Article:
The Red Sox picked up Marlon Byrd last Saturday, in exchange for Michael Bowden and a player to be named later. Without knowing the PTBNL, this appears to be the Cubs way of giving away Byrd, a notion reinforced by the fact they are paying nearly all of the $6.5 million owed to him in the last season of his contract.
There's more to wanting to clear Byrd off of the roster than the 3-for-43 start he had for the year with Chicago. Byrd began the 2011 season well enough, hitting .308/.346/.419 over his first 44 games and 182 plate appearances, but then he took an Alfredo Aceves pitch to the face. This, besides being a scary moment, knocked Byrd out of commission until the start of July. From his return onward, he hit just .255/.311/.380 with 21 extra-base hits in 300 plate appearances.
Combine that with the early-season scuffles -- as well as the fact the Cubs top prospect is outfielder Brett Jackson -- and you can see why Theo Epstein and Jed Hoyer wanted to move Byrd along just to have the roster spot back. (It's all business, but the Red Sox being receptive to receiving Byrd from a pair of old front office buddies couldn't have hurt. Ask Dan Duquette how relationships can help or hurt you in transactions.)
In his first series with the Red Sox, Byrd eclipsed his hit total with the Cubs, smacking four singles while making multiple impressive catches as the team's new center fielder. Jason Repko might have impressed Bobby Valentine with his defense in the spring, but Byrd is better, and has more of a bat even in his post-face-trauma state.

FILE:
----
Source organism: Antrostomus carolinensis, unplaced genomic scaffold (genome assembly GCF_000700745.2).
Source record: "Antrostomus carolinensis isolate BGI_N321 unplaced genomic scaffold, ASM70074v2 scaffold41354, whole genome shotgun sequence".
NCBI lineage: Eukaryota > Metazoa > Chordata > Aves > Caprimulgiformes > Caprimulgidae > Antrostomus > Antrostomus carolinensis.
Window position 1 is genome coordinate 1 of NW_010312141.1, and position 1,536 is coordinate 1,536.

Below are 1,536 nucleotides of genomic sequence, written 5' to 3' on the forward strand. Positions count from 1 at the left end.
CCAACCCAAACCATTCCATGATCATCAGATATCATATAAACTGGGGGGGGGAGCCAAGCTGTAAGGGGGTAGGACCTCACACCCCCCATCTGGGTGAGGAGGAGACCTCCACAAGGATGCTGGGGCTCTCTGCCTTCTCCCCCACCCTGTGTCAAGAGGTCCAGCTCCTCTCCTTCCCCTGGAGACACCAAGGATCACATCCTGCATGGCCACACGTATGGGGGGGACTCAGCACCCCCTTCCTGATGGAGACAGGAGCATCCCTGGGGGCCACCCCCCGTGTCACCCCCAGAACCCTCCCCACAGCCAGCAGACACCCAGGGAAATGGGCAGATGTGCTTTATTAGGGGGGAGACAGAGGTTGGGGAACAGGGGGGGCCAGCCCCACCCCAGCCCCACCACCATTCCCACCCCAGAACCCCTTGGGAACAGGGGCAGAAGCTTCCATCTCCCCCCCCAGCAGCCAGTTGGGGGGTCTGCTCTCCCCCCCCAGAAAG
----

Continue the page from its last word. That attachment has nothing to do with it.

Those four hits don't mean that Byrd is over whatever struggles he was dealing with, but there's something to be said about a fresh start on a new team. Byrd is now playing for a club that is supposed to win, and it's all they've done in the short time he's been in town. Maybe a change of scenery was the kick start he needed to get back to being who he's capable of. Or maybe it's just been three games, and we'll all be disappointed soon. The 34-year-old has not looked slow, though, either at the plate or in the outfield, so maybe there's something to his solid first series as a Red Sox.
The good news is, either way, Byrd is just meant to be a starter for something like two months. Once Jacoby Ellsbury is back, Byrd is a useful bench piece, as it's unlikely he'll unseat either Ryan Sweeney or Cody Ross in one of the corners should Carl Crawford fail to make it back in a timely fashion due to his elbow. He might not be Jacoby Ellsbury -- or even the Marlon Byrd of a few years ago -- but he just has to be better than Jason Repko. That's certainly within his power, whether he rebounds or not, and it gives the Red Sox more of a chance to win than they had without him.